Like a lot of Buckeye fans, I went through the five stages of grief during the men’s basketball team’s loss to Kentucky.
Denial: “William Buford will hit a shot.”
Anger: “It’s a good idea to launch a dozen napkins across this Buffalo Wild Wings.”
Bargaining: “I will give up a year of my eligibility to give David Lighty a sixth year.”
Depression: “Why was I born in Cleveland?”
It took me a while to get here, but consider this column my final step: acceptance.
It’s been a rough year for me as a sports fan. My teenage dream, LeBron James, stabbed my city, and me, in the heart. My favorite childhood team, the Cleveland Indians, is a disgusting representation of what it used to be.
The best hope for Cleveland is the Browns. Enough said.
Even my favorite shirt, my “In Tressel We Trust” tee, loses its meaning by the day. I leaned on the Ohio State basketball program, but naturally that didn’t work out.
As I sit here in anguish, my delusional mind came to the conclusion that I’m better off for this in the long run.
My loyalty continues to grow, and the abuse my teams take makes me even more defensive of them. Plus, if any of my teams can overcome all this adversity to win a championship, that’s a big middle finger to the karma gods — even bigger than the middle finger I gave that Kentucky fan Friday night.
The epic way my teams falter makes me feel like a higher power has a clear agenda against them.
As if the crippling economic depression, burning rivers, lack of sunlight and Lady Gaga concerts weren’t bad enough for my cities, it had to afflict the sports teams as well.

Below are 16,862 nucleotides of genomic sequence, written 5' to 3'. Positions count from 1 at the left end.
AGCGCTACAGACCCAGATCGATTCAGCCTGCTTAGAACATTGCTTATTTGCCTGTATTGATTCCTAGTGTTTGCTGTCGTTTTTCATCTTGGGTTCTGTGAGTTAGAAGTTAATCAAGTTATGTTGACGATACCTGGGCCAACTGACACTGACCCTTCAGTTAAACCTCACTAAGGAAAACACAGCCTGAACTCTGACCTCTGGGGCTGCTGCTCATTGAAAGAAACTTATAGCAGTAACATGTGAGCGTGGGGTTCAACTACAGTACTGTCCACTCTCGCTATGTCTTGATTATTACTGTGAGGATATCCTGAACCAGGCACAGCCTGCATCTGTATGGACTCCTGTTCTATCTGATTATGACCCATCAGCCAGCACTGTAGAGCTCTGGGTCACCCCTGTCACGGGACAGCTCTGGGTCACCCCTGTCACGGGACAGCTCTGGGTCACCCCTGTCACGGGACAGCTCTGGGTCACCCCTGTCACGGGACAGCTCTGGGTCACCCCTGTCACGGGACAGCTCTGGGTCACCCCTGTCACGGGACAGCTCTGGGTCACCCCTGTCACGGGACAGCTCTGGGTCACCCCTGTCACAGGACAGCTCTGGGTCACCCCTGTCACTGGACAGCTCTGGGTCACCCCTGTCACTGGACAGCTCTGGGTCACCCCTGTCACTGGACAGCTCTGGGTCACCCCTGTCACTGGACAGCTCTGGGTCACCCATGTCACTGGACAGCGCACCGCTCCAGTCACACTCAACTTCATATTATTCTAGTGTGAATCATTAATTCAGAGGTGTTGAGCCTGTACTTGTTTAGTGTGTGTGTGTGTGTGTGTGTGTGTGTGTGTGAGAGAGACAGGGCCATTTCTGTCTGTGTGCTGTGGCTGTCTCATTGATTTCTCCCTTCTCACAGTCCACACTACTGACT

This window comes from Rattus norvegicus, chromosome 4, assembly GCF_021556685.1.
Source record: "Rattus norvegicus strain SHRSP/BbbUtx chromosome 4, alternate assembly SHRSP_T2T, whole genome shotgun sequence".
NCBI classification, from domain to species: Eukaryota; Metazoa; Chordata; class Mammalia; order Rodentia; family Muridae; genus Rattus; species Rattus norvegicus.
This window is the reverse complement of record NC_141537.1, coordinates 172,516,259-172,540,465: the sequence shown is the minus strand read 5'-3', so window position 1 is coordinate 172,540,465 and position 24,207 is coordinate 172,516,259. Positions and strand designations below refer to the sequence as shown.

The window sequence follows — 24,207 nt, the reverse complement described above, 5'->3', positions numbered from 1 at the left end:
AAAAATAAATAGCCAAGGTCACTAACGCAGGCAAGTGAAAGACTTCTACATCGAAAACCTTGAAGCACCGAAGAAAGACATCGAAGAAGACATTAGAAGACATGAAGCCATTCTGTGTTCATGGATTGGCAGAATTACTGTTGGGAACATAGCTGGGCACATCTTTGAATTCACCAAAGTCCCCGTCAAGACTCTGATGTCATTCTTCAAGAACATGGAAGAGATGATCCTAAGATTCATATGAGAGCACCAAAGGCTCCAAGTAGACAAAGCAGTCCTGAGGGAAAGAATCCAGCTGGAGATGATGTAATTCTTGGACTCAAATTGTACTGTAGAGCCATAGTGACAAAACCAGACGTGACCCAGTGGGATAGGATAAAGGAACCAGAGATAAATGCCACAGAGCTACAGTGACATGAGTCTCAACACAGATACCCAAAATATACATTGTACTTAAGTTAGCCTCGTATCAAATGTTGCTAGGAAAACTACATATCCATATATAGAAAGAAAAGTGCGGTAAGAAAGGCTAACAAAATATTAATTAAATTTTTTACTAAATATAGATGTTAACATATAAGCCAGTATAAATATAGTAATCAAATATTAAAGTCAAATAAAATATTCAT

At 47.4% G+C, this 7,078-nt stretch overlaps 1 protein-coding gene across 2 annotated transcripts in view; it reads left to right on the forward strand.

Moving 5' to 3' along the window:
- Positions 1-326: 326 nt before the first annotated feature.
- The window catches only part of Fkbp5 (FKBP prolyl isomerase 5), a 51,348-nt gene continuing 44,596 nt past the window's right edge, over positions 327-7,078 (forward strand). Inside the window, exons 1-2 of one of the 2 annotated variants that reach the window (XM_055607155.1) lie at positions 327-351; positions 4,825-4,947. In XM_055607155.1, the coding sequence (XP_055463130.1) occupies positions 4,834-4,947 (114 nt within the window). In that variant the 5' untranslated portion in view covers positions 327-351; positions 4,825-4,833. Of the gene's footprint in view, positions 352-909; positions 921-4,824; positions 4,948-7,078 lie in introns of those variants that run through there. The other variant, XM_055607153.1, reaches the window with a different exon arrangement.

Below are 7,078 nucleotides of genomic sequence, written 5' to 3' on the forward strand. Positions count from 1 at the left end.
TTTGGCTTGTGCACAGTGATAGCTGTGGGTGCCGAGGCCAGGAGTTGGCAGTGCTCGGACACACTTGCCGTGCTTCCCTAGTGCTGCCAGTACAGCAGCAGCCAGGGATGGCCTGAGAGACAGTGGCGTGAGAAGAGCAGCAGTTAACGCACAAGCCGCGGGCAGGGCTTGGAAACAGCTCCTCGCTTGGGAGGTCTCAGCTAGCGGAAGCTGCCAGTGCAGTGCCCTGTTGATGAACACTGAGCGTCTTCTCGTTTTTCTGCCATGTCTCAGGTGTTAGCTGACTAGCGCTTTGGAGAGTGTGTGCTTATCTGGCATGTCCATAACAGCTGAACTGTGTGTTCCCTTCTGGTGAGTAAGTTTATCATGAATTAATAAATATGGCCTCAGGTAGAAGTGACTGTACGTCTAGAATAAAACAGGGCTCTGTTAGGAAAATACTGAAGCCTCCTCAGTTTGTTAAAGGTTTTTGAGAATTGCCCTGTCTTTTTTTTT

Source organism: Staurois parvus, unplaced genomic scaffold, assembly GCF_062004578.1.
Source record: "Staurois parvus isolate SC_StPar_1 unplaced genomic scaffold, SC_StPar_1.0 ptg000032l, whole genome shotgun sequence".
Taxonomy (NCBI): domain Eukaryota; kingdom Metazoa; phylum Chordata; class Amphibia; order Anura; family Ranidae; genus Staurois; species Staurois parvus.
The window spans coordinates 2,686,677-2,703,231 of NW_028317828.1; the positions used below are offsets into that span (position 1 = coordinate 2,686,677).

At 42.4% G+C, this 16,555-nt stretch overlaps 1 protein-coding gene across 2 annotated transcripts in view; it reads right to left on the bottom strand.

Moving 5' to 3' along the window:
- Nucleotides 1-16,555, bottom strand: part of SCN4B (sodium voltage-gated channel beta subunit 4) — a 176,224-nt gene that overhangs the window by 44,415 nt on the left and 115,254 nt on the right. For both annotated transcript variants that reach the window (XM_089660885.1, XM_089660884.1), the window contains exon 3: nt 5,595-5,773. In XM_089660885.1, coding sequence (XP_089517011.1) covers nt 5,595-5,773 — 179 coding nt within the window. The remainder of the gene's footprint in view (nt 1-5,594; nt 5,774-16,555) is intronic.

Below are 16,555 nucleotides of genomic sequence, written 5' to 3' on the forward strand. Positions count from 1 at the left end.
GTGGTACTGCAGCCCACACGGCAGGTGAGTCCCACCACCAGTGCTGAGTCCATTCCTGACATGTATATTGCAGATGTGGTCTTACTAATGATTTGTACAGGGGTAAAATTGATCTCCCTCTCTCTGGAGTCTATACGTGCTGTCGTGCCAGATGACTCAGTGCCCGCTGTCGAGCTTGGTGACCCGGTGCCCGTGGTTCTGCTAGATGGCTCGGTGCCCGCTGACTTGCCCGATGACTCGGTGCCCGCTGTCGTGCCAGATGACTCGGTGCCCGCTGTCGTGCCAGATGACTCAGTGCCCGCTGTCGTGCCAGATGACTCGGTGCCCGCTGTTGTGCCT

Yet, it all emboldens me. After all the heartbreak, you’d think I would have learned not to latch on to every glimmer of hope. That’s just not how I operate.
The Cavaliers have two lottery picks on the way. Derrick Williams and Kyrie Irving would look breathtaking in wine and gold.
Fear not, as Mike Holmgren and Tom Heckert are here to rescue the Browns.
The Indians might finish 81-81, baby steps.
Of course, I always have the utmost confidence in OSU athletics, which are like a combination of Red Auerbach’s Boston Celtics and John Wooden’s UCLA teams relative to Cleveland. All it took was the football team’s 2002 national title to reach that level.
To all the believers: When our day comes again — especially if it’s a Cleveland team winning — it will be a glorious celebration that would make the ancient Romans jealous.
To all the nonbelievers: We should all follow your lead and get out while we can. I pray my stubbornness pays off down the line.